Chapter 1 - The Future

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The Future

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company had 2.5 million people selling 5,000 Amway products in 76 countries, with global sales of $6.3 billion.
   Japan is the world's biggest direct-selling market, involving 1.2 million women distributors and a turnover exceeding $20 billion a year.
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    In 1963 Mary Kay Ash founded Mary Kay Cosmetics with a mission of promoting business opportunities for women and teaching women how to care for their skin. Today its 275,000 beauty consultants turn over $1 billion.
  But the biggest growing network by far is the Internet, with its thousands of individual networks, and the opportunity for anyone to sell his or her niche products to customers around the planet.
  For employment, in particular, the small companies are vital. Says John Naisbitt: "It's the young entrepreneurial companies that are creating nearly all the new jobs in the United States. In the 1980s America created 22 million brand-new jobs; there were that many more people in paid employment at the end of the eighties. And 90 percent of those 22 million jobs were in companies of 50 or fewer employees. That is the new economy. That is what's creating the new wealth-creating capacity. So if you want to see what the new company looks like, you look at the young companies, not the old household-word companies that are shrinking and are very slow to change."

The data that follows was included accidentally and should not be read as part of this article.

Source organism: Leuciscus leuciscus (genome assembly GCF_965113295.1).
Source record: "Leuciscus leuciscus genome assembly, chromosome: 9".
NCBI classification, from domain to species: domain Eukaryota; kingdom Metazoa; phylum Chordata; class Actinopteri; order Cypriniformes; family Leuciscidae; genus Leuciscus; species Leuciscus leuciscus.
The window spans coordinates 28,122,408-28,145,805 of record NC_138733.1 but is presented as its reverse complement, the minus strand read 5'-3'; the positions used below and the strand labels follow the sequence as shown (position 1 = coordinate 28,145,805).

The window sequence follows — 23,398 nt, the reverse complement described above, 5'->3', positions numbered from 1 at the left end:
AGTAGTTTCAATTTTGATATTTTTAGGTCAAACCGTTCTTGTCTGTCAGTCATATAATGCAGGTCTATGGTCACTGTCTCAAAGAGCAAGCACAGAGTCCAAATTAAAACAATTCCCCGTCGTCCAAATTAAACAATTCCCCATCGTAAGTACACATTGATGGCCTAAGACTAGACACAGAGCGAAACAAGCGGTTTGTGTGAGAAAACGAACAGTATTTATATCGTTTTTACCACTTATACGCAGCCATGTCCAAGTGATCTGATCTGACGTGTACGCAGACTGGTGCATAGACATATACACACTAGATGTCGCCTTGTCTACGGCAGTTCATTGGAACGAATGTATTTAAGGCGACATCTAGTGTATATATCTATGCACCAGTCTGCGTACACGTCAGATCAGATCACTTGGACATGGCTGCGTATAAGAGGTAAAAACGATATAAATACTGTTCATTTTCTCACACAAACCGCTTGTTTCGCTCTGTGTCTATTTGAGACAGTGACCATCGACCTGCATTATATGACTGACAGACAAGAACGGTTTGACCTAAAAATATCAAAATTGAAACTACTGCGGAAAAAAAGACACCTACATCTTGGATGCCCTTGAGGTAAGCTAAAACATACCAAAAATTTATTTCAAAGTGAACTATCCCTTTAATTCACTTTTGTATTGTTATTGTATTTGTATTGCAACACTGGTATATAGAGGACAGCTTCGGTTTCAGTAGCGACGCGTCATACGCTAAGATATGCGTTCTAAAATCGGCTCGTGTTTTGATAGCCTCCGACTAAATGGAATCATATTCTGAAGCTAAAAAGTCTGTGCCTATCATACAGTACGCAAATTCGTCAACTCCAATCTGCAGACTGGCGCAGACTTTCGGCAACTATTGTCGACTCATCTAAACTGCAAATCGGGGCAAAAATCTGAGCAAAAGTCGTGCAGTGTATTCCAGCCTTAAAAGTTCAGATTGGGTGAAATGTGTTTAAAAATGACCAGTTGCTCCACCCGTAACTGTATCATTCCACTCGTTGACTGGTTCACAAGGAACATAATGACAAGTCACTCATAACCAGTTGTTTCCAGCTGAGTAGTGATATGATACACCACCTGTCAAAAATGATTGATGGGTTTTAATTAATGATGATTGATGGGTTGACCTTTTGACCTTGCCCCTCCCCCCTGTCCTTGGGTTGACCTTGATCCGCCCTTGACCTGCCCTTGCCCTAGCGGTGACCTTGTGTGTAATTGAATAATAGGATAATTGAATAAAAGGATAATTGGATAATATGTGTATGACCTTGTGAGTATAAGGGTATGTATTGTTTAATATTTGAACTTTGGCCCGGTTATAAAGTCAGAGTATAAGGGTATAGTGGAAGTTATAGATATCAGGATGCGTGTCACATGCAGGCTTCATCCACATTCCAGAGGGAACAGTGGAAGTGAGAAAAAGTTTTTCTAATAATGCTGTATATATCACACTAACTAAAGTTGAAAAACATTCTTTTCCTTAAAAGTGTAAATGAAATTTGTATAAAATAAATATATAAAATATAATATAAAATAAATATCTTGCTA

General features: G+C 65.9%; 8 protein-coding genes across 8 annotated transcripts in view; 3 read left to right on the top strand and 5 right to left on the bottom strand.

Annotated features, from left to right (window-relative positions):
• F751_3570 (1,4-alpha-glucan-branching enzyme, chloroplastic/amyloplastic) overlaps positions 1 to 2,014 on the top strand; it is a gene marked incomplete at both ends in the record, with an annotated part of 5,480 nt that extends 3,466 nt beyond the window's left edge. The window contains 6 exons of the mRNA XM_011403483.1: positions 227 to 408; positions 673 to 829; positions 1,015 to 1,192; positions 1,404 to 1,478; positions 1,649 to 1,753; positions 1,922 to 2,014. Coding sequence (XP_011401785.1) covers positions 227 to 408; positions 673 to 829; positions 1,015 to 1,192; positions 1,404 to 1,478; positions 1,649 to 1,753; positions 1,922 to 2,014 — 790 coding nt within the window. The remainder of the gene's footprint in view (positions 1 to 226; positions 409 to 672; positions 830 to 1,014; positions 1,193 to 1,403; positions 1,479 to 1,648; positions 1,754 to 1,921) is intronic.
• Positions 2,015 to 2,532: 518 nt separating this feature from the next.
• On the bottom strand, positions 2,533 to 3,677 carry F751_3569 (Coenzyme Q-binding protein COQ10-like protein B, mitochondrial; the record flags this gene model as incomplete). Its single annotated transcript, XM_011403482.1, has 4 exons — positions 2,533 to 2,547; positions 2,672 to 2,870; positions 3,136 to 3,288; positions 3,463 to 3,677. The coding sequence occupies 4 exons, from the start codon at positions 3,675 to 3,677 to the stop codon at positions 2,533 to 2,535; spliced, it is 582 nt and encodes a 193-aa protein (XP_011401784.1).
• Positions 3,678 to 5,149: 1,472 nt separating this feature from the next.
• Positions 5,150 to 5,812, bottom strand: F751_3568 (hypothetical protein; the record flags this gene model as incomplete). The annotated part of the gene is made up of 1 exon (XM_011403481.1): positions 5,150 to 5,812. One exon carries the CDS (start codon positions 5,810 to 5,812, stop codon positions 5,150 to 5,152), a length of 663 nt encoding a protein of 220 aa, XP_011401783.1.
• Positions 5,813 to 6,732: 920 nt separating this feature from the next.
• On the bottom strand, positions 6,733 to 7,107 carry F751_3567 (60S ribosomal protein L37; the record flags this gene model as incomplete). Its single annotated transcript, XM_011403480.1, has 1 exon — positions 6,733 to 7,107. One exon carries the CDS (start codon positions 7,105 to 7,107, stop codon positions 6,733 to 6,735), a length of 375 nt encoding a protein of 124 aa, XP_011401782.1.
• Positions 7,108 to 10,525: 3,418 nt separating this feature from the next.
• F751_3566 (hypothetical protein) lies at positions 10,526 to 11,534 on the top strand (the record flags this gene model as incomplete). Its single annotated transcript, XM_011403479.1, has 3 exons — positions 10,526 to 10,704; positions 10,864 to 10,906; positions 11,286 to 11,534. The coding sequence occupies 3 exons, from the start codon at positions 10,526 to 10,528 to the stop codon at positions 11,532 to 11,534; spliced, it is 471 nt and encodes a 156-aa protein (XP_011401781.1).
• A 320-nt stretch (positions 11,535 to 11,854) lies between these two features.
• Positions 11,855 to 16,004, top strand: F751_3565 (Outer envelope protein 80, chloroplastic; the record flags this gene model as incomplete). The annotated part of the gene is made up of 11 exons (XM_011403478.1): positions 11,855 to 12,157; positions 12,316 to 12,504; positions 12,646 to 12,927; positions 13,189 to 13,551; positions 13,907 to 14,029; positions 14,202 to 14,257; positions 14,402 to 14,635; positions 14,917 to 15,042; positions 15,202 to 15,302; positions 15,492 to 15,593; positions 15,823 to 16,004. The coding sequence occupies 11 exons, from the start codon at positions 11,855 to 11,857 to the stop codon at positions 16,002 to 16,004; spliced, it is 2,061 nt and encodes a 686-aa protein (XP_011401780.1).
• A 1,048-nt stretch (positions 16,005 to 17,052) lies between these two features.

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  In many of these companies, the educational need is for thinking and conceptual skills, risk-taking, experimenting, and an openness to change and opportunity. How much of that is taught at schools?

7. The new age of leisure

   British educator, broadcaster and business consultant Charles Handy puts the figures neatly in The Age of Unreason. When he first started work in the 1940s it was standard for each person to spend 100,000 hours in his or her lifetime in paid work, although we never thought of it in those terms. But we generally worked around 47 hours a week, for 47 weeks of the year for 47 years - generally from age 16, 17 or 18. And that worked out at just over 100,000 hours. Handy predicts that very soon - at least in developed countries - we will each need to spend only around 50,000 hours of a lifetime in paid work. And he thinks we will each split that into different and convenient "chunks".
  On average the average male now lives to at least 70 years - a total of

 

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